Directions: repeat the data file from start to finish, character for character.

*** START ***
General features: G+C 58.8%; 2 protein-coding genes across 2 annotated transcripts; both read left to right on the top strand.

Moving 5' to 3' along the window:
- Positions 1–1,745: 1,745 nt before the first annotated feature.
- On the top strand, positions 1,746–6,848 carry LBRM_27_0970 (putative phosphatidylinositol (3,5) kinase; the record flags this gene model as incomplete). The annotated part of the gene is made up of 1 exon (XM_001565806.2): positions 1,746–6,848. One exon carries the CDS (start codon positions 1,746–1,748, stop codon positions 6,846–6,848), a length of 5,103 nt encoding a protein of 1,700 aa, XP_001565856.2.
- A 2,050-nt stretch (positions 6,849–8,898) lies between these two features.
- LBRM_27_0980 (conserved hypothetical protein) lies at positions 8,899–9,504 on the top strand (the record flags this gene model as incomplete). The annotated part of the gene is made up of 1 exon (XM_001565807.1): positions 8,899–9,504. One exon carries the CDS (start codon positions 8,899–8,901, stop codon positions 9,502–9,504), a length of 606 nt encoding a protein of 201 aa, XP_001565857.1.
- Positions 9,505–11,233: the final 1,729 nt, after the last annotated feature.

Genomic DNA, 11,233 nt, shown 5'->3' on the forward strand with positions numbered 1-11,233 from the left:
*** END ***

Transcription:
General features: G+C 58.8%; 2 protein-coding genes across 2 annotated transcripts; both read left to right on the top strand.

Moving 5' to 3' along the window:
- Positions 1–1,745: 1,745 nt before the first annotated feature.
- On the top strand, positions 1,746–6,848 carry LBRM_27_0970 (putative phosphatidylinositol (3,5) kinase; the record flags this gene model as incomplete). The annotated part of the gene is made up of 1 exon (XM_001565806.2): positions 1,746–6,848. One exon carries the CDS (start codon positions 1,746–1,748, stop codon positions 6,846–6,848), a length of 5,103 nt encoding a protein of 1,700 aa, XP_001565856.2.
- A 2,050-nt stretch (positions 6,849–8,898) lies between these two features.
- LBRM_27_0980 (conserved hypothetical protein) lies at positions 8,899–9,504 on the top strand (the record flags this gene model as incomplete). The annotated part of the gene is made up of 1 exon (XM_001565807.1): positions 8,899–9,504. One exon carries the CDS (start codon positions 8,899–8,901, stop codon positions 9,502–9,504), a length of 606 nt encoding a protein of 201 aa, XP_001565857.1.
- Positions 9,505–11,233: the final 1,729 nt, after the last annotated feature.

Genomic DNA, 11,233 nt, shown 5'->3' on the forward strand with positions numbered 1-11,233 from the left: